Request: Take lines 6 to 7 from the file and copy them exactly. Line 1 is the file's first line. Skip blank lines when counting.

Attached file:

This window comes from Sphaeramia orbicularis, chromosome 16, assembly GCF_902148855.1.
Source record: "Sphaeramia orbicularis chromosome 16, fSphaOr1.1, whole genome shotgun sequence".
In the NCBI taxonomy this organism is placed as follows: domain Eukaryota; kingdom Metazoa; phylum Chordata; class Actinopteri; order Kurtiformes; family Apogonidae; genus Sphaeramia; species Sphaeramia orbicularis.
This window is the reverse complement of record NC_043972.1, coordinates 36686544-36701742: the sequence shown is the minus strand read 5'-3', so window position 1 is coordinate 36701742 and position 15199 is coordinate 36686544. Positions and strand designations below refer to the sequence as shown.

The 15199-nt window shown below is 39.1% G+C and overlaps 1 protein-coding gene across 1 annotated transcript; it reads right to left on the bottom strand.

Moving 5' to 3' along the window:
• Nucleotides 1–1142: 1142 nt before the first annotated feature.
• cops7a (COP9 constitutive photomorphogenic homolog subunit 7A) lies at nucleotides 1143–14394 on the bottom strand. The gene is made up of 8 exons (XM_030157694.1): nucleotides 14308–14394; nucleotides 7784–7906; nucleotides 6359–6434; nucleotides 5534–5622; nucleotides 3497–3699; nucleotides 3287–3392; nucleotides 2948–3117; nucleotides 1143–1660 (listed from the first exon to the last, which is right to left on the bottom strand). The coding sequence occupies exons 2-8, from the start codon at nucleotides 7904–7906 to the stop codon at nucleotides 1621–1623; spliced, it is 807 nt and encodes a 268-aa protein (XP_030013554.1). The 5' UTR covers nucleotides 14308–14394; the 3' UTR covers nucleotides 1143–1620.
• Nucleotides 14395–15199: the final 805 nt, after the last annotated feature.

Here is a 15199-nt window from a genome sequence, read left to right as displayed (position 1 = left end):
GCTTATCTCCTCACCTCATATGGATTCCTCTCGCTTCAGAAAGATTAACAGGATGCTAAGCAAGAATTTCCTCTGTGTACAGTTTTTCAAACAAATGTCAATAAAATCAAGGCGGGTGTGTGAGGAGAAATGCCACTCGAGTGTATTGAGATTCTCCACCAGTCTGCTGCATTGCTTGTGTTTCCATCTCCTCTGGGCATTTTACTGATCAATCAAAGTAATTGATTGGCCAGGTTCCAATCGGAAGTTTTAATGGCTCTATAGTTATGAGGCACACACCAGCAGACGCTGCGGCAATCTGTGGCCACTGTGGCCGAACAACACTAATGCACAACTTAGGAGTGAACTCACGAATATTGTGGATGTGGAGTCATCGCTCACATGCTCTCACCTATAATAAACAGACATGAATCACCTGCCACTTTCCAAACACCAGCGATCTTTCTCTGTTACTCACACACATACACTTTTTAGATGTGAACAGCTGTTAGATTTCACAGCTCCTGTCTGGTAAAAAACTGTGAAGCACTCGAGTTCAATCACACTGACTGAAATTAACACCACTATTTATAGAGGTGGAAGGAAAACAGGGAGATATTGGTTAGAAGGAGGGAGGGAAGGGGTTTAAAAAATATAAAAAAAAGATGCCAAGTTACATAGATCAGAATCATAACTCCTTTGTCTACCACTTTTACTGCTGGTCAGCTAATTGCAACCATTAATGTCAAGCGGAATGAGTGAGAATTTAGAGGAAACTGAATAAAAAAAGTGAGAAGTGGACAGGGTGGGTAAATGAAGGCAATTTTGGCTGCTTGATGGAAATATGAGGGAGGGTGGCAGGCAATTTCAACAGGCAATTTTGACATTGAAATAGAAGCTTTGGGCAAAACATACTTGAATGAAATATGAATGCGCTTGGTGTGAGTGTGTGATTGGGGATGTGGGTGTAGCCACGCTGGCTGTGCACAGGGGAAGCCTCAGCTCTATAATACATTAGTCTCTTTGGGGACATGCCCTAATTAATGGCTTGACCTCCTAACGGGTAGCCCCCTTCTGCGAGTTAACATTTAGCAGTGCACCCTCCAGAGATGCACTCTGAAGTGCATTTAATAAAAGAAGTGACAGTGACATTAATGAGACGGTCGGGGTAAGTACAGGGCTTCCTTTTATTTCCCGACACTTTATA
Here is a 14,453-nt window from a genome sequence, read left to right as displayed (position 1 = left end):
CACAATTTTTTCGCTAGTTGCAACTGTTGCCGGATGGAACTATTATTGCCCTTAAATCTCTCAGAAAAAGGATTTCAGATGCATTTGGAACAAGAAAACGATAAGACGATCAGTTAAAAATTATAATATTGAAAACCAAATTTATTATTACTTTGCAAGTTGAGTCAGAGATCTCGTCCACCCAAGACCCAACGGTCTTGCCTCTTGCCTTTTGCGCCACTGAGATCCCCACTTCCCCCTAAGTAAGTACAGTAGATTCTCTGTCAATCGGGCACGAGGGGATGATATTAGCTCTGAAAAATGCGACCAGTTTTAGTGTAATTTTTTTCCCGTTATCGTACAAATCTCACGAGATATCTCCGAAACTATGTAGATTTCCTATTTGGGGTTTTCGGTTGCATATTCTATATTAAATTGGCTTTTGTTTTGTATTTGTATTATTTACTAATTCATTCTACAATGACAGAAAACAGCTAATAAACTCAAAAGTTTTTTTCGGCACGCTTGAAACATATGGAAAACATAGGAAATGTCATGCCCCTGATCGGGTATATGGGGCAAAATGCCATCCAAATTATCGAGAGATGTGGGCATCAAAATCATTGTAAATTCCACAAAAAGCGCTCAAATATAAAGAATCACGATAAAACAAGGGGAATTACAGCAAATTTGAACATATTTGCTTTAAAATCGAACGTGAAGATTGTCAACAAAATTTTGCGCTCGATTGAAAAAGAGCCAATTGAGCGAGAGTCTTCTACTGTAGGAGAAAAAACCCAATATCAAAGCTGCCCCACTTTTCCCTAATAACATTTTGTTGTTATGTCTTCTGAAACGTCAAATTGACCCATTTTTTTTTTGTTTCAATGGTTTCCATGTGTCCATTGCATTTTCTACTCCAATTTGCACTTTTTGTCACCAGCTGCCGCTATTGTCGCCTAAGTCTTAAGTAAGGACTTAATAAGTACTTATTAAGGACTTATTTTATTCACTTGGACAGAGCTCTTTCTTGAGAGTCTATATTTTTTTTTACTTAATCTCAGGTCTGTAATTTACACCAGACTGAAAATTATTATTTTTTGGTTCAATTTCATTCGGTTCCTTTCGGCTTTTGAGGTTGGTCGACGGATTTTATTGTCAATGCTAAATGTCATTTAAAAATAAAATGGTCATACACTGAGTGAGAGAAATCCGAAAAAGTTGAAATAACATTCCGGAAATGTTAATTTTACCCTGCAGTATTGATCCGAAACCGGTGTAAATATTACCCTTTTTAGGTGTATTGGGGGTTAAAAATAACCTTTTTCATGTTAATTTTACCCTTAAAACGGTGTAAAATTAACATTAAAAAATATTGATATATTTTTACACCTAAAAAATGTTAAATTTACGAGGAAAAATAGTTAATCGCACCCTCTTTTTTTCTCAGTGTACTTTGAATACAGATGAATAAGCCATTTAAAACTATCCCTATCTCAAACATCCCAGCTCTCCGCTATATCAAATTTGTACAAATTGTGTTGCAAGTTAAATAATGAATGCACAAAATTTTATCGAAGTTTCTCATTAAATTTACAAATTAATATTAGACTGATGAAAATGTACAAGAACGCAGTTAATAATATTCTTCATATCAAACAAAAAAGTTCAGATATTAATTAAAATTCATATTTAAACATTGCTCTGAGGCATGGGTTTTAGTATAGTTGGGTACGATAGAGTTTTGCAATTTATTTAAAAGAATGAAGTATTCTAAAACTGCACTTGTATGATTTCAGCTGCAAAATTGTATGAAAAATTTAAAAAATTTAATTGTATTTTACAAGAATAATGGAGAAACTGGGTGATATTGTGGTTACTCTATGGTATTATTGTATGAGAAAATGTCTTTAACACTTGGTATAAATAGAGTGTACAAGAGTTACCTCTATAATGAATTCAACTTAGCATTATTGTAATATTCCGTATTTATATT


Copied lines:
Moving 5' to 3' along the window:
• Nucleotides 1–1142: 1142 nt before the first annotated feature.